Shirley Worley considers the vacant building next door to be both an eyesore and a safety concern.
The Janesville woman lives next to an empty house on Linn Street, one of 101 properties originally listed on a vacant building registry compiled by the city.
The home has drab clapboard siding and a disheveled string of lights hanging above the door. The lawn is unraked, and in summer it is mowed only if Worley does it herself or if she complains to the city, she said.
Worley also remembers when someone tried to break into the house’s garage. Now she hopes the city—which recently took control of the foreclosed property—will take a more active role in finding a tenant.
Janesville’s vacant building registry gives the city an inventory of where such properties are. It also is intended to encourage those property owners to fix up their buildings and get them back on the real estate market.
A Gazette review of the registry shows the vast majority of properties are up to date with tax payments. And only a handful of entities—either banks or individual real estate developers—own multiple properties on the list.
Housing Services Director Kelly Bedessem said she wasn’t surprised that vacant building ownership was so dispersed or that most places hadn’t fallen into tax delinquency. If owners do fall far behind on taxes and lose their buildings to foreclosure, then the city typically takes control.
Now that it’s under city ownership, the Linn Street property meets an exemption and is no longer listed on the vacant registry. City officials now will work with the Wisconsin Partnership for Housing Development and see which foreclosed properties the organization wants to rehabilitate.
Those not fixed by the partnership can either be fixed by the city, sold as is or razed, Bedessem said.
Though no longer on the registry, the house on Linn Street was one of 19 Fourth Ward properties included in the original document. It should be noted that vacant buildings can be found throughout the city and are not limited to the Fourth Ward, a neighborhood that has fought negative stereotypes in the past.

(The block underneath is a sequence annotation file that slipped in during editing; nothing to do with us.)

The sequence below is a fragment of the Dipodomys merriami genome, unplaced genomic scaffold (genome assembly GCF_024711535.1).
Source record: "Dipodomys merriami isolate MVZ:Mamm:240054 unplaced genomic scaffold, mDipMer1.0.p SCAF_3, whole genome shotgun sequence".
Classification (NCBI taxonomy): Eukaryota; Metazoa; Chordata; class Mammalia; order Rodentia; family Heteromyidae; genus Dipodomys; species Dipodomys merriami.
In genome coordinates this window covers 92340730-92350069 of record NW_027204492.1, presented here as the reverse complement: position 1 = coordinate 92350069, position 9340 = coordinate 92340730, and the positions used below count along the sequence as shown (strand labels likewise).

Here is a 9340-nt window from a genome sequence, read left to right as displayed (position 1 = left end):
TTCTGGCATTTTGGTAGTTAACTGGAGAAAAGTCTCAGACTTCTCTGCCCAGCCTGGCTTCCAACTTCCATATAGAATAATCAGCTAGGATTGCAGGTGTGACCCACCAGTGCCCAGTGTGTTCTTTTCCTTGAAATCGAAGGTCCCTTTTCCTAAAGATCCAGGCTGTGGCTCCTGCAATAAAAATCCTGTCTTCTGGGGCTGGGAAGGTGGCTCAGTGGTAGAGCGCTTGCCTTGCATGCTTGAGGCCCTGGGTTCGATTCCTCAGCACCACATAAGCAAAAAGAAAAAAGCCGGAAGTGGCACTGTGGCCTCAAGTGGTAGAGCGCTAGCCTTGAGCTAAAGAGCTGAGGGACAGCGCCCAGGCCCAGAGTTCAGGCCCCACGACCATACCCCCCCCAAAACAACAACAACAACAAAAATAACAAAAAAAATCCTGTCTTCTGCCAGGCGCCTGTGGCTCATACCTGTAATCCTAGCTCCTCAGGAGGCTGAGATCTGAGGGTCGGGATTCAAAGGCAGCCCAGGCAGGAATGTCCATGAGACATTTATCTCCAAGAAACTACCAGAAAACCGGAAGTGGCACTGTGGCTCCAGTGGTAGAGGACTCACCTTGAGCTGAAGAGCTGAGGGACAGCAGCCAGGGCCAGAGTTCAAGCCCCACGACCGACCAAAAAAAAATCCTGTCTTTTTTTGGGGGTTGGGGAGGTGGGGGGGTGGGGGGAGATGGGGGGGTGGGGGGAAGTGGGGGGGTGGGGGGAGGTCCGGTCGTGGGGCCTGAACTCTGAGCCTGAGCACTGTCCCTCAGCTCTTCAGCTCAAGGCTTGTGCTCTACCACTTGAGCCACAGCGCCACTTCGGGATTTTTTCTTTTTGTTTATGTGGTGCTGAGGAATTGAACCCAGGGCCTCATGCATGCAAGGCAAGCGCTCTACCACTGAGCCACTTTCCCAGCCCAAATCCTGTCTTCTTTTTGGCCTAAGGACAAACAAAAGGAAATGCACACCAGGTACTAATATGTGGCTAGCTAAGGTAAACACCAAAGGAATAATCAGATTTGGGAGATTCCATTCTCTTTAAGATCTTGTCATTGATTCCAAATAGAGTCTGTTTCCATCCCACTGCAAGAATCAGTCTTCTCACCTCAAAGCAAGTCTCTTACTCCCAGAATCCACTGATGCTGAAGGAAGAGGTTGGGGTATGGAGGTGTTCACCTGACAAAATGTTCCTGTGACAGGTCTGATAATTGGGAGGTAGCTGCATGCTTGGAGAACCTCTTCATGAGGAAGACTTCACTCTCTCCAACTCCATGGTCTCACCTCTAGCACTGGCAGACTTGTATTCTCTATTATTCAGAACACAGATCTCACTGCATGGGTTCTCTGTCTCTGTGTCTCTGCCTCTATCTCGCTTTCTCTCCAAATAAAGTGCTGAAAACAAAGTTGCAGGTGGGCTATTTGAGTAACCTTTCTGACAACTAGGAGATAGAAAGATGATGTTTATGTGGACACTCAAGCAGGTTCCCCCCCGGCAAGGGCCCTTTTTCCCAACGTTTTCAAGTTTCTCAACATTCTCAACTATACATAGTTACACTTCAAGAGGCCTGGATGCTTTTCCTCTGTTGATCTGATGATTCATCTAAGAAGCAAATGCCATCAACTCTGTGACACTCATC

Teresa McKeown, a Fourth Ward resident and chairwoman of a neighborhood committee, said she’s encouraged the city is trying to fill vacant buildings. Finding a homeowner or tenant reduces blight and criminal activity such as vandalism.
“When you see a new coat of paint, maybe some flowers planted, we’ve seen like a domino effect where other properties nearby start doing things outside their properties, too, to improve and fix them up,” McKeown said. “It’s almost contagious. You don’t want to be outdone by your neighbor. It’s really made an impact.”
She called the registry “a good first step” but hoped the city had a backup plan in case the registry didn’t go far enough. Marketing the properties more aggressively could help them get filled more quickly, she suggested.
Greg Wallace was searching the back seat of his work truck Thursday afternoon when approached by a reporter. Standing outside a home on South Jackson Street, Wallace said he doesn’t live in the Fourth Ward but has worked as a rental property maintenance man here for nearly a decade.
Some houses in the neighborhood have been vacant as long as he can remember. Wallace said it frustrates him to see rental units go unfilled, especially because he knows families who are homeless.
The unoccupied buildings vex city staff at a time when Janesville is mired in a housing shortage. Officials have repeatedly touted the need for more available housing at all income levels.
Bedessem said the city cannot realistically take control of properties if the owners pay taxes on time. When the city acquires a building via foreclosure, it has some funding to do small-scale rehabilitation. But the city doesn’t have the capacity to do much more.
Still, it doesn’t make sense to her why a property owner would keep a building off the market and avoid earning income from it.
“We’ve had that discussion multiple times within our office, where it appears to be relatively decent, and yes, it may need some work to make it marketable,” Bedessem said. “But we ask that often. Why would you just continue to pay taxes and sit on this place? Sell it. I wish I had the answer to that.”
McKeown said reliable residents can make the Fourth Ward more welcoming and friendly. And despite not living in the neighborhood, Wallace knows there would be no shortage of people clamoring to live in the neighborhood if the properties were fixed up.
“There’s good people out here who want to have an apartment. Landlords should take more pride,” he said. “This isn’t a bad neighborhood. It’s a beautiful neighborhood that just went down.
“But it can come back.”
Shannon Hebbe contributed to this story.
Hackers stole information on as many as 500 million guests of the Marriott hotel empire over four years, obtaining credit card and passport numbers and other personal data, the company said Friday as it acknowledged one of the largest security breaches in history.
The full scope of the failure was not immediately clear. Marriott was trying to determine if the records included duplicates, such as a single person staying multiple times.
The affected hotel brands were operated by Starwood before it was acquired by Marriott in 2016. They include W Hotels, St. Regis, Sheraton, Westin, Element, Aloft, The Luxury Collection, Le Méridien and Four Points. Starwood-branded timeshare properties were also affected. None of the Marriott-branded chains were threatened.